Hiring Good Character First


Hiring good people: It’s easier said than done. This being the case, why do we make it more difficult on ourselves in some instances?

Furthermore, the great plague of recruitment and retention in the volunteer fire service now is affecting the career side of the coin. Departments have needed to adapt before the snowball effect of continually mandating new hires and pushing them out the door grows too large.

Before all qualifications, we should scrutinize the most important aspect of hiring in the fire service: character. Is the individual disciplined? Is the person humble? Does the individual have good morals and so on?

True, I might be writing to a more specific audience of departments—ones that are similar in size and makeup to the one that I am a part of—but the matter of why we should hire character over qualifications, such as a paramedic license, fire certifications or a college degree, is a conversation that much occur. My department has had some successes with changing how it hires, and those successes reinforce why the fire service should invest in good character, because it pays dividends in the long run.

Cadet programs, part-time staff & ride-alongs

How do you evaluate character through, maybe, one, two or three formal interviews? The answer: You do, and you don’t, but here are some ideas of how to increase the likelihood that an applicant’s character will emerge through interview evaluations.

If your department doesn’t have a cadet/explorer program, I highly encourage you to start one. There’s no better way to evaluate character and to mold individuals to be a future valuable teammate on your department than by starting the evaluation before they are 18 years old.

My department recently hired two cadets who were going through paramedic school, because they exhibited great character during the years that they were in the cadet/explorer program. In years past, my department would have hired two paramedics instead—if we could find them.

A huge advantage of a cadet program is the evaluation of local kids who have roots in the community, know the community and are very likely to stay with the department for a 20–30-year career. This is instead of hiring five other candidates—who very well might have more certifications—over that time period.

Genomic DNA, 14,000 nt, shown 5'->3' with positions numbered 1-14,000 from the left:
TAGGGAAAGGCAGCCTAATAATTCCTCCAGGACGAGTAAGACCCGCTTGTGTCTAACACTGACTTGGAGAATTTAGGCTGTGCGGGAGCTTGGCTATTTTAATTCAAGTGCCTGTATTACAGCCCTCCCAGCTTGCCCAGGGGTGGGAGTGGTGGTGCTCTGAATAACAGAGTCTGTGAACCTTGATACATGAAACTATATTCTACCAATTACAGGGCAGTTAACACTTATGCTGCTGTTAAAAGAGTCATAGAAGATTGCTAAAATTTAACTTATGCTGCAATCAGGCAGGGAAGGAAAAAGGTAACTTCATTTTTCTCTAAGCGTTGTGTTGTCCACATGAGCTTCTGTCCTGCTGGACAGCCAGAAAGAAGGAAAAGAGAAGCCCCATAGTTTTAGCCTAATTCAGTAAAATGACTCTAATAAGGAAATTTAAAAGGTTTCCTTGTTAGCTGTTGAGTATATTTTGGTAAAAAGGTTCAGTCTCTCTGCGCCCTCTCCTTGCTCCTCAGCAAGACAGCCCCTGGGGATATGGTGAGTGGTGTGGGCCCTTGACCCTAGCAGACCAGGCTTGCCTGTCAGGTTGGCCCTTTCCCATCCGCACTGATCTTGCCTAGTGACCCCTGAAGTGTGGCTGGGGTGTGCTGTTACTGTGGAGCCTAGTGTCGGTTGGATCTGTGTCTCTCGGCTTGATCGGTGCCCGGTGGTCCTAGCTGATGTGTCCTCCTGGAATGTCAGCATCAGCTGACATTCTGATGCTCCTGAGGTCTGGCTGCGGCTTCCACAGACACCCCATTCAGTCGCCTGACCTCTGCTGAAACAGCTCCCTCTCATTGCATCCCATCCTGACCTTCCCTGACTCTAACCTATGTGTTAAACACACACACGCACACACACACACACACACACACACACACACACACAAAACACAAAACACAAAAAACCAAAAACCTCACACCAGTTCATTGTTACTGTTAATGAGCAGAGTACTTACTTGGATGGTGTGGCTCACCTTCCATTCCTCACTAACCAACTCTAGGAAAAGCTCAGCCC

If you are a combination department, as my department is, you have another avenue to evaluate the character of possible candidates: You easily can evaluate work ethic, humility and discipline of part-time staff who you might want to invest in further as career members.

Finally, encourage ride-along time for applicants and potential applicants. The more eyes and ears that see and listen to an applicant, the better. Afterward, listen to your staff and line members insofar as their judgement of applicants’ character. Every minute at the firehouse is an on-the-job interview.

It’s rather easy for my department, as an organization, to know within a 12-hour ride-along period whether we want to work with an applicant.

What if an applicant doesn’t want to or can’t do a ride-along? Make it a part of the hiring process. My department recently conducted interviews of nonparamedics, and to evaluate their character better—and to get a better idea of whether we want to invest more training and money—the top interviewees are being scheduled to conduct a ride-along shift.

The new generation of applicants

Why invest in good character over, say, a fire certification or a paramedic license, which would allow an applicant to start working at full speed for the organization immediately? Let me pose a couple follow-up questions: How many times does line staff say that newcomers must be taught the real world right away? How often do individuals who have book smarts but no common sense pass a class?

There’s no better way to mold individuals than to have them work full time on the job to help things “click” in school. Furthermore, they won’t be a robot coming out of school for whom it will require six months or longer to undo the Rubik’s Cube that is the difference between school and the job.

The days of hundreds, let alone thousands, of applicants beating down your door for the “greatest job in the world” aren’t over, but they certainly are in a pause phase. Admittedly, the aforementioned ideas aren’t one-size-fits-all nor are they new, but the fire service must grow and improve on communicating with the new generations of applicants and potential applicants. Start communicating with them, so you can start evaluating their character.

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